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"Flashy" Fruit Entices Kids to Munch More

A new study has found that when it comes to getting kids to eat more fruit, the secret is in the presentation.

Dutch researchers out of Maastricht University were looking for ways to get kids to eat their colors, and what they discovered was another way to annoy parents. It’s bad enough I have to wash the fruit and wash the fruit, now I need to make it look pretty, too? From Yahoo! News:

Researchers divided children into three groups, which were all presented with the two plates of fruit. In the first session, one group was told not to eat from the plate of visually appealing fruit, while another was told not to eat from the plate of regular fruit, and a third group was told they could eat from any plate. In a second session, all children were told they could eat from any plate of fruit.

The kids ate on average 4.8 ounces (135 grams) of the visually appealing fruit and about 2.6 ounces (73 grams) of the regular fruit.

It needs to be noted that the “regular” fruit was skewered and presented on a plate — fruit kabob style.  The visually appealing fruit was skewered and stuck into a watermelon.  The bar, it has been set pretty high.

Honestly, I think this is something most parents have already figured out.  Both of my girls have had tea party birthday parties in the last two years, and I already knew to double up on the fruit skewers.  They go faster than the tiny little petit fours.  But I don’t have time to skewer fruit every day, let alone dress a watermelon in it.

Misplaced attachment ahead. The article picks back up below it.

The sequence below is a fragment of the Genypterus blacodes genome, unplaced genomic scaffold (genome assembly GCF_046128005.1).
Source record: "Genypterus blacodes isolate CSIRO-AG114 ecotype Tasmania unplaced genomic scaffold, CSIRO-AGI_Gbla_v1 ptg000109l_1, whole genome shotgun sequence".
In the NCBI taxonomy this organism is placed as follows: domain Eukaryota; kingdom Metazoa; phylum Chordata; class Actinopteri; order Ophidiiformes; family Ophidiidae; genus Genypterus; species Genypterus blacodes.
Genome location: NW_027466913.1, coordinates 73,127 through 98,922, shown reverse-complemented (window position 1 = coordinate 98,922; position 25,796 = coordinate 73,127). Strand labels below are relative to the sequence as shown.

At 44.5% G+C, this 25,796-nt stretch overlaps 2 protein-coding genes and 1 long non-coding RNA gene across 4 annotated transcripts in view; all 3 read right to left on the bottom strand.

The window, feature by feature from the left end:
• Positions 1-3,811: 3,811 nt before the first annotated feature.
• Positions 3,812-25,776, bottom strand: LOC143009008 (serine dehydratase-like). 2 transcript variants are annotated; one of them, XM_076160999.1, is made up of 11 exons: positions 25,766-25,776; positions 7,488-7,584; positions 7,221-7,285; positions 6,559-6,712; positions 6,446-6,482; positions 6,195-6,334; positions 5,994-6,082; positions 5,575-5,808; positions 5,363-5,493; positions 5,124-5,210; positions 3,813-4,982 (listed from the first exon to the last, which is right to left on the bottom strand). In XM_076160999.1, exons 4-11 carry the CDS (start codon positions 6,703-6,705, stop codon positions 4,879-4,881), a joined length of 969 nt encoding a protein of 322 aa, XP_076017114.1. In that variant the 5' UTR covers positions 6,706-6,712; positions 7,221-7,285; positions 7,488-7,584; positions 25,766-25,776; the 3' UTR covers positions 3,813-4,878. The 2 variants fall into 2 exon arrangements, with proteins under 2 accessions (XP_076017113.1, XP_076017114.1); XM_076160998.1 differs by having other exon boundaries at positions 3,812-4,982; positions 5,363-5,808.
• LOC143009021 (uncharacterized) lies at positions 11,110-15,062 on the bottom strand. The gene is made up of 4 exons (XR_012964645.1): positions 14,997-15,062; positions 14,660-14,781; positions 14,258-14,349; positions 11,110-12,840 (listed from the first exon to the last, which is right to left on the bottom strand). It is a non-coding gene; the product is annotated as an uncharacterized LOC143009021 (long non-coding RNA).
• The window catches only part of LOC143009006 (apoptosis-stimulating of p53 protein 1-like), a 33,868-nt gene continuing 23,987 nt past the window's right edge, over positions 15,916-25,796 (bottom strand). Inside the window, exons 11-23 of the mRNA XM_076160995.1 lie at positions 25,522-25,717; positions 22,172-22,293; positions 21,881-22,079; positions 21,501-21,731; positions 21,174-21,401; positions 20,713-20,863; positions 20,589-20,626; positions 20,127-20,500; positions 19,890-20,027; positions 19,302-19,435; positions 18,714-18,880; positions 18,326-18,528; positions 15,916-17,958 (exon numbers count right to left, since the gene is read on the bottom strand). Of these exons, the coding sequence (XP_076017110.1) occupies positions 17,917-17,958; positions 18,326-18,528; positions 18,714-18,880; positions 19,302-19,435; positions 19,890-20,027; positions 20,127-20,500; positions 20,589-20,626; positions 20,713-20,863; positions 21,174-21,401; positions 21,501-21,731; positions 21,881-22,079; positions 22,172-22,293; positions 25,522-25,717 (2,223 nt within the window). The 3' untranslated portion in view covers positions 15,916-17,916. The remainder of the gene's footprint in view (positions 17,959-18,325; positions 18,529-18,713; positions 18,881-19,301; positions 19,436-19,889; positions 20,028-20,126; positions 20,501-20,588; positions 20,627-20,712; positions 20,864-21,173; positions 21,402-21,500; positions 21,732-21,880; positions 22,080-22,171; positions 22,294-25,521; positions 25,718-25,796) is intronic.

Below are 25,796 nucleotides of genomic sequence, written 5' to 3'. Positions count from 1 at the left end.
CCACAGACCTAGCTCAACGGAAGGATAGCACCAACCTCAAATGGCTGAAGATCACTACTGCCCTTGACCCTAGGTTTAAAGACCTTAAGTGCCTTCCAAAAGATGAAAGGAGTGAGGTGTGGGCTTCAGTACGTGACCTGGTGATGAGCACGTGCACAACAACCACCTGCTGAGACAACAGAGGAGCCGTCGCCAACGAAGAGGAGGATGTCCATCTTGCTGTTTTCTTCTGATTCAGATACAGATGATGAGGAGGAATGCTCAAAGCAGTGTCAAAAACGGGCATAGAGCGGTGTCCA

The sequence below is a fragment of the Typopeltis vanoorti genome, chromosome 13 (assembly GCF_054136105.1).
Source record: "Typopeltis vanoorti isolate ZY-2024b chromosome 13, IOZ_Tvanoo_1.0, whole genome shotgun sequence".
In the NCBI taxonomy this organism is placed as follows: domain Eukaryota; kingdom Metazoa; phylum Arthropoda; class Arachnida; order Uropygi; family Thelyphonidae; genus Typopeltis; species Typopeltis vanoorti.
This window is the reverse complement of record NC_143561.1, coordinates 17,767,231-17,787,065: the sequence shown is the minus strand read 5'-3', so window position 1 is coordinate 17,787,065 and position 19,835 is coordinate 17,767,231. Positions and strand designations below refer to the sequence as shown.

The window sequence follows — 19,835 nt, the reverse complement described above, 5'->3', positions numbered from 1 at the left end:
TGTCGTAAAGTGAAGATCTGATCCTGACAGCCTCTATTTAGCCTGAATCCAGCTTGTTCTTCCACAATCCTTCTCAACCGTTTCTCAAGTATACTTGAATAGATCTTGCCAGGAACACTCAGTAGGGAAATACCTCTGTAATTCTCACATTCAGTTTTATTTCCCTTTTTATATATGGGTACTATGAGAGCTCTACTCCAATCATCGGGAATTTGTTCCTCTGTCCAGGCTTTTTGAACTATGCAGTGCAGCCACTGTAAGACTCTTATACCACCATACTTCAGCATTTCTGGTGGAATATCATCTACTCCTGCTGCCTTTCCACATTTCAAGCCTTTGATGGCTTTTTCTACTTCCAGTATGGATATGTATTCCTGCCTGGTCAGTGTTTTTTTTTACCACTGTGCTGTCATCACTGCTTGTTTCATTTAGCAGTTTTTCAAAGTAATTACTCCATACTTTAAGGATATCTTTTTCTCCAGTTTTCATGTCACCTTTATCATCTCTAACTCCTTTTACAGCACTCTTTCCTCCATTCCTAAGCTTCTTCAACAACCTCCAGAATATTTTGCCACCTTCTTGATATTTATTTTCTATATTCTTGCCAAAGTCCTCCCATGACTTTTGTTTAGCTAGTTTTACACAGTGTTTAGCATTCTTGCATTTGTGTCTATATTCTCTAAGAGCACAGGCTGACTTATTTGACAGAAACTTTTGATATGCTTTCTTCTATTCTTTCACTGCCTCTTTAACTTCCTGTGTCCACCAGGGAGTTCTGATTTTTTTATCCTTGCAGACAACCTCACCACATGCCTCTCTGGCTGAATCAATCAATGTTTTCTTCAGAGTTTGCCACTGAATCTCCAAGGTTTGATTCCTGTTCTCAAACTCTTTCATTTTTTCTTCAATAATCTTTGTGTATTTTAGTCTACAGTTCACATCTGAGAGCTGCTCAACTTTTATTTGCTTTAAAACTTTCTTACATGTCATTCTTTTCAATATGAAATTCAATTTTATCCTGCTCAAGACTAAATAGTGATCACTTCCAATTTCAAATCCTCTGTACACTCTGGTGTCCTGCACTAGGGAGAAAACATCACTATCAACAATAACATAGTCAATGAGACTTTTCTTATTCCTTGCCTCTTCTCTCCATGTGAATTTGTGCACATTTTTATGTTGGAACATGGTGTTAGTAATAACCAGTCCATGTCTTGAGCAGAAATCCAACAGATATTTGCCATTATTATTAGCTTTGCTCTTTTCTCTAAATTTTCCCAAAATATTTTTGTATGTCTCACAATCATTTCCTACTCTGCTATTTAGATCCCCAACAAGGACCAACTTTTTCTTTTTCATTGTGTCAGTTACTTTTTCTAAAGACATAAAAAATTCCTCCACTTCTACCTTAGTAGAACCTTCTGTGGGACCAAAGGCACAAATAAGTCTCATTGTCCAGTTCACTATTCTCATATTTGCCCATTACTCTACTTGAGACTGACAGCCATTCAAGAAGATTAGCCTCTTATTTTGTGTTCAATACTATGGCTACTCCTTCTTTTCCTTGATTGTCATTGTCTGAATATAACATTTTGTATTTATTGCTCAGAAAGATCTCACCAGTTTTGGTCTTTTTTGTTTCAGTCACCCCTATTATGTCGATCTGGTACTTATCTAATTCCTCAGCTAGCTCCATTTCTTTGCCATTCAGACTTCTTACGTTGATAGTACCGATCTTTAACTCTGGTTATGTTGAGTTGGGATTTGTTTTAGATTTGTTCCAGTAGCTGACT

And then there’s this nugget from the BBC:

Attractive packaging and “perhaps adding a little toy, like the toy that comes with a Happy Meal, to the packaging could make this kind of snack even more appealing”, they told the journal.

Uh, no. No thank you. A) Whole fruit doesn’t typically have packaging, and B) when it does, it doesn’t need to come with a cheap piece of landfill-bound plastic like a box of Cap’n Crunch or a Happy Meal.

Fun and flashy fruit is great, but a better way to get kids to eat more fruit is to make it visible and easily accessible and to keep junky treats out of reach (or better yet, at the store). I’ve got a picky eater at home that will only eat peanut butter sandwiches and cereal, and even she will snarf down a bowl of strawberries or a plum in two minutes flat.

Or, you could stock up on watermelons.  How does this study relate with your experience with getting your kids to eat more fruit?

Photo: .bala, Flickr

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